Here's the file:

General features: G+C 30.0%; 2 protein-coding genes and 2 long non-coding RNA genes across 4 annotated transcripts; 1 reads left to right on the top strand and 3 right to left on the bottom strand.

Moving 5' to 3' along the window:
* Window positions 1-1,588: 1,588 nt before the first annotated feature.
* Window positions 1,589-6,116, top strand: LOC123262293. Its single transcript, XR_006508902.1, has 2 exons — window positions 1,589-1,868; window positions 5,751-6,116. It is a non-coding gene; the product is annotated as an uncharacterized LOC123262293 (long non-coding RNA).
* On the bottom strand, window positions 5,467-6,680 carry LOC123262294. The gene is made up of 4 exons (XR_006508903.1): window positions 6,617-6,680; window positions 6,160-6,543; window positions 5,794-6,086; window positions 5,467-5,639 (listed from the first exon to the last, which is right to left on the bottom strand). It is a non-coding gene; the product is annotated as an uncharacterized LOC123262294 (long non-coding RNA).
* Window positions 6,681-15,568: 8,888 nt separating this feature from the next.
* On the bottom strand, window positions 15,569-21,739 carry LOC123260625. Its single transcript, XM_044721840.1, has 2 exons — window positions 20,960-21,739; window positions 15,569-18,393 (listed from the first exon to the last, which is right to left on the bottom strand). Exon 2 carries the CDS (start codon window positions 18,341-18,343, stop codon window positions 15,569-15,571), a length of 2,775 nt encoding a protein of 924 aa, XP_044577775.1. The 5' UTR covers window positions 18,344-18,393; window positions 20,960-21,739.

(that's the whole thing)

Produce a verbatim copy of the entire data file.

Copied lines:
General features: G+C 30.0%; 2 protein-coding genes and 2 long non-coding RNA genes across 4 annotated transcripts; 1 reads left to right on the top strand and 3 right to left on the bottom strand.

Moving 5' to 3' along the window:
* Window positions 1-1,588: 1,588 nt before the first annotated feature.
* Window positions 1,589-6,116, top strand: LOC123262293. Its single transcript, XR_006508902.1, has 2 exons — window positions 1,589-1,868; window positions 5,751-6,116. It is a non-coding gene; the product is annotated as an uncharacterized LOC123262293 (long non-coding RNA).
* On the bottom strand, window positions 5,467-6,680 carry LOC123262294. The gene is made up of 4 exons (XR_006508903.1): window positions 6,617-6,680; window positions 6,160-6,543; window positions 5,794-6,086; window positions 5,467-5,639 (listed from the first exon to the last, which is right to left on the bottom strand). It is a non-coding gene; the product is annotated as an uncharacterized LOC123262294 (long non-coding RNA).
* Window positions 6,681-15,568: 8,888 nt separating this feature from the next.
* On the bottom strand, window positions 15,569-21,739 carry LOC123260625. Its single transcript, XM_044721840.1, has 2 exons — window positions 20,960-21,739; window positions 15,569-18,393 (listed from the first exon to the last, which is right to left on the bottom strand). Exon 2 carries the CDS (start codon window positions 18,341-18,343, stop codon window positions 15,569-15,571), a length of 2,775 nt encoding a protein of 924 aa, XP_044577775.1. The 5' UTR covers window positions 18,344-18,393; window positions 20,960-21,739.